I’m sorry, what?
The mom, Chuntera Napier, said she just couldn’t tell her son “no” when he asked to get a tattoo honoring his brother, Malik, who was hit and killed by a car two years ago. So she took him to the shop, gave her consent, and now her little boy Gaquan sports on his barely-there bicep a tat of his brother’s name and basketball jersey number.
“My son came to me and said, ‘Mom, I want to get a tattoo with Malik on it, rest in peace,” Napier, who also has memorial tattoos of her deceased son, told ABC News’ Atlanta affiliate WSBTV. “What do I say to a child who wants to remember his brother?”
Uh… how about “Wait till you’re 18”?
Look — without question, the child’s desire is a noble one. As his mother pointed out in the interview, “It’s not like he was asking for SpongeBob.” I also can imagine that part of the mother’s (very bad) decision stems from mourning her deceased son. Further, Gaquan isn’t likely to grow up and regret memorializing his deceased brother forever-ever in permanent ink.
But wouldn’t it be more appropriate for a 10-year-old — so young that in a widely circulated photo he wears a Muppets T-shirt — to honor his loss with something like a locket or a chain? How about painting a mural in his bedroom, or creating a Facebook page in memoriam?
Obviously, Gaquan’s mom didn’t see it that way. And after someone at his elementary school spotted his tattoo and reported it to authorities, Napier was arrested on charges of misdemeanor cruelty and being party to a crime. (A 2010 Georgia law prohibits the tattooing of children.)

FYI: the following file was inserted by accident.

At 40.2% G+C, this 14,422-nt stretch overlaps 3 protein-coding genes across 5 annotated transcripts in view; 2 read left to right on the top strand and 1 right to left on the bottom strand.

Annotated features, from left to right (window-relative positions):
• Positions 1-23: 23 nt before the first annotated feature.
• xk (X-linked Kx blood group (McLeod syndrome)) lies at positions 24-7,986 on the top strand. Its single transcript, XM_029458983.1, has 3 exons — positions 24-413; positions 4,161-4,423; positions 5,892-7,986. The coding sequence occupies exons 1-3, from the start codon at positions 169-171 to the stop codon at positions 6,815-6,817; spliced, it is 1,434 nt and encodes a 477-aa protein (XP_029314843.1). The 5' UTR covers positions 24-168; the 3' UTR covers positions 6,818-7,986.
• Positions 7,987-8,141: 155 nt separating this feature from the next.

Napier says she was unaware of the law and is in disbelief that her consent wasn’t enough to let her son legally get tattooed.
Of course, ignorance of the law isn’t an out, and thinking that’s it’s okay to allow a 10-year-old to get a tattoo for any reason is ratchet parenting at its prime. But I’m confused as to what was supposed to be accomplished by arresting this mom. (For anyone wondering why the tattoo artist hasn’t been arrested, Napier has refused to name him.) What Mama Napier needs isn’t a record — it’s grief counseling and a parenting class, one that teaches her even as she and her family continue to heal from a loss, she is a mother, not her son’s best friend. Saying “no” is exactly what she’s supposed to do. It’s not only her right, it’s her job.
Do you think the mother was wrong to allow her 10-year-old son to get a tattoo?
Demetria L. Lucas is the author of “A Belle in Brooklyn: The Go-to Girl for Advice on Living Your Best Single Life” (Atria) in stores now. Follow her on Twitter @abelleinbk